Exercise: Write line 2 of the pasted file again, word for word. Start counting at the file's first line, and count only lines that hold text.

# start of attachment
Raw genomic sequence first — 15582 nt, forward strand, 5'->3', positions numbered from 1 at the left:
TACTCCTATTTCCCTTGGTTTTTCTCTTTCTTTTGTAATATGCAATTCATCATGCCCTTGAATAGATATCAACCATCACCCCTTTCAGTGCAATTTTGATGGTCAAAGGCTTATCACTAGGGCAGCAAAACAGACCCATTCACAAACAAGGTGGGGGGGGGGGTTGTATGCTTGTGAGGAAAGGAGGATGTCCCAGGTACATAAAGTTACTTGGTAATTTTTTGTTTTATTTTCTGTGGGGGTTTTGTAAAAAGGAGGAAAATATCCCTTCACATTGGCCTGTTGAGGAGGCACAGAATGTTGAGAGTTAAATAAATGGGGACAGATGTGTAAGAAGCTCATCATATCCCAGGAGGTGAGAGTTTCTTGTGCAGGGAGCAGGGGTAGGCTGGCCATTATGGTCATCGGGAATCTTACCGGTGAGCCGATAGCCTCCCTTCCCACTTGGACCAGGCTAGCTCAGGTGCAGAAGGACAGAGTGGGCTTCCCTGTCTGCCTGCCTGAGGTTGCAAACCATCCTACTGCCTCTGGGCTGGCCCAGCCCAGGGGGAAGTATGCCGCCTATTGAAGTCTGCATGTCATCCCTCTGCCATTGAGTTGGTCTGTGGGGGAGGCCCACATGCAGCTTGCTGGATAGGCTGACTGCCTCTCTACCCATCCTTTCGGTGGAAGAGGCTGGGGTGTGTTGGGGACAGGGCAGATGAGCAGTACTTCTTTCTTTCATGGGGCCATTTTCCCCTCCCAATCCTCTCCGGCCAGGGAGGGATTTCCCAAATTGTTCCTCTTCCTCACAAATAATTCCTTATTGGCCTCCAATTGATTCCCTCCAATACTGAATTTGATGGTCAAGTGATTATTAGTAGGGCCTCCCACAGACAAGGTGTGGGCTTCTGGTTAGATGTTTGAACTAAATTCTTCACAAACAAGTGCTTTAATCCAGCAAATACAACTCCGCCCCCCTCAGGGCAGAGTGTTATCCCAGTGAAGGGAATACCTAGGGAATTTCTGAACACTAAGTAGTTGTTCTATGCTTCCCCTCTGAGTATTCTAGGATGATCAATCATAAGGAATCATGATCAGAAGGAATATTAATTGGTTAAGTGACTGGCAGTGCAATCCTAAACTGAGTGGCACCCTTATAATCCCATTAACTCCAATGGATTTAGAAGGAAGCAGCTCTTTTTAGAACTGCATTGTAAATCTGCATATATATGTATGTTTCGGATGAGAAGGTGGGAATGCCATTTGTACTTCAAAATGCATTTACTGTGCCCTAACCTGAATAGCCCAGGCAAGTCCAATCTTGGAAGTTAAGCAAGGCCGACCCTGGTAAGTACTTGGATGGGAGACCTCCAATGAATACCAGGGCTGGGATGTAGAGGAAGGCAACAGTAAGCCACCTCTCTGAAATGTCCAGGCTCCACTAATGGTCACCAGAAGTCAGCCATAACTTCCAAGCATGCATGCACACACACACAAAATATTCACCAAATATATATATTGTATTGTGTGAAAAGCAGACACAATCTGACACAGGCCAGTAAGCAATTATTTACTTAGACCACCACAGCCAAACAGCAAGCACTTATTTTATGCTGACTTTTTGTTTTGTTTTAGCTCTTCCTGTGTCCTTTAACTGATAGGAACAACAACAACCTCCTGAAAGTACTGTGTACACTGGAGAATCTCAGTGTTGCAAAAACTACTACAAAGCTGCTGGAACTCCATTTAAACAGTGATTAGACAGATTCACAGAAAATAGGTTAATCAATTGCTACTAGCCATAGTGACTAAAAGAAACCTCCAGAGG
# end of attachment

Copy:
TACTCCTATTTCCCTTGGTTTTTCTCTTTCTTTTGTAATATGCAATTCATCATGCCCTTGAATAGATATCAACCATCACCCCTTTCAGTGCAATTTTGATGGTCAAAGGCTTATCACTAGGGCAGCAAAACAGACCCATTCACAAACAAGGTGGGGGGGGGGGTTGTATGCTTGTGAGGAAAGGAGGATGTCCCAGGTACATAAAGTTACTTGGTAATTTTTTGTTTTATTTTCTGTGGGGGTTTTGTAAAAAGGAGGAAAATATCCCTTCACATTGGCCTGTTGAGGAGGCACAGAATGTTGAGAGTTAAATAAATGGGGACAGATGTGTAAGAAGCTCATCATATCCCAGGAGGTGAGAGTTTCTTGTGCAGGGAGCAGGGGTAGGCTGGCCATTATGGTCATCGGGAATCTTACCGGTGAGCCGATAGCCTCCCTTCCCACTTGGACCAGGCTAGCTCAGGTGCAGAAGGACAGAGTGGGCTTCCCTGTCTGCCTGCCTGAGGTTGCAAACCATCCTACTGCCTCTGGGCTGGCCCAGCCCAGGGGGAAGTATGCCGCCTATTGAAGTCTGCATGTCATCCCTCTGCCATTGAGTTGGTCTGTGGGGGAGGCCCACATGCAGCTTGCTGGATAGGCTGACTGCCTCTCTACCCATCCTTTCGGTGGAAGAGGCTGGGGTGTGTTGGGGACAGGGCAGATGAGCAGTACTTCTTTCTTTCATGGGGCCATTTTCCCCTCCCAATCCTCTCCGGCCAGGGAGGGATTTCCCAAATTGTTCCTCTTCCTCACAAATAATTCCTTATTGGCCTCCAATTGATTCCCTCCAATACTGAATTTGATGGTCAAGTGATTATTAGTAGGGCCTCCCACAGACAAGGTGTGGGCTTCTGGTTAGATGTTTGAACTAAATTCTTCACAAACAAGTGCTTTAATCCAGCAAATACAACTCCGCCCCCCTCAGGGCAGAGTGTTATCCCAGTGAAGGGAATACCTAGGGAATTTCTGAACACTAAGTAGTTGTTCTATGCTTCCCCTCTGAGTATTCTAGGATGATCAATCATAAGGAATCATGATCAGAAGGAATATTAATTGGTTAAGTGACTGGCAGTGCAATCCTAAACTGAGTGGCACCCTTATAATCCCATTAACTCCAATGGATTTAGAAGGAAGCAGCTCTTTTTAGAACTGCATTGTAAATCTGCATATATATGTATGTTTCGGATGAGAAGGTGGGAATGCCATTTGTACTTCAAAATGCATTTACTGTGCCCTAACCTGAATAGCCCAGGCAAGTCCAATCTTGGAAGTTAAGCAAGGCCGACCCTGGTAAGTACTTGGATGGGAGACCTCCAATGAATACCAGGGCTGGGATGTAGAGGAAGGCAACAGTAAGCCACCTCTCTGAAATGTCCAGGCTCCACTAATGGTCACCAGAAGTCAGCCATAACTTCCAAGCATGCATGCACACACACACAAAATATTCACCAAATATATATATTGTATTGTGTGAAAAGCAGACACAATCTGACACAGGCCAGTAAGCAATTATTTACTTAGACCACCACAGCCAAACAGCAAGCACTTATTTTATGCTGACTTTTTGTTTTGTTTTAGCTCTTCCTGTGTCCTTTAACTGATAGGAACAACAACAACCTCCTGAAAGTACTGTGTACACTGGAGAATCTCAGTGTTGCAAAAACTACTACAAAGCTGCTGGAACTCCATTTAAACAGTGATTAGACAGATTCACAGAAAATAGGTTAATCAATTGCTACTAGCCATAGTGACTAAAAGAAACCTCCAGAGG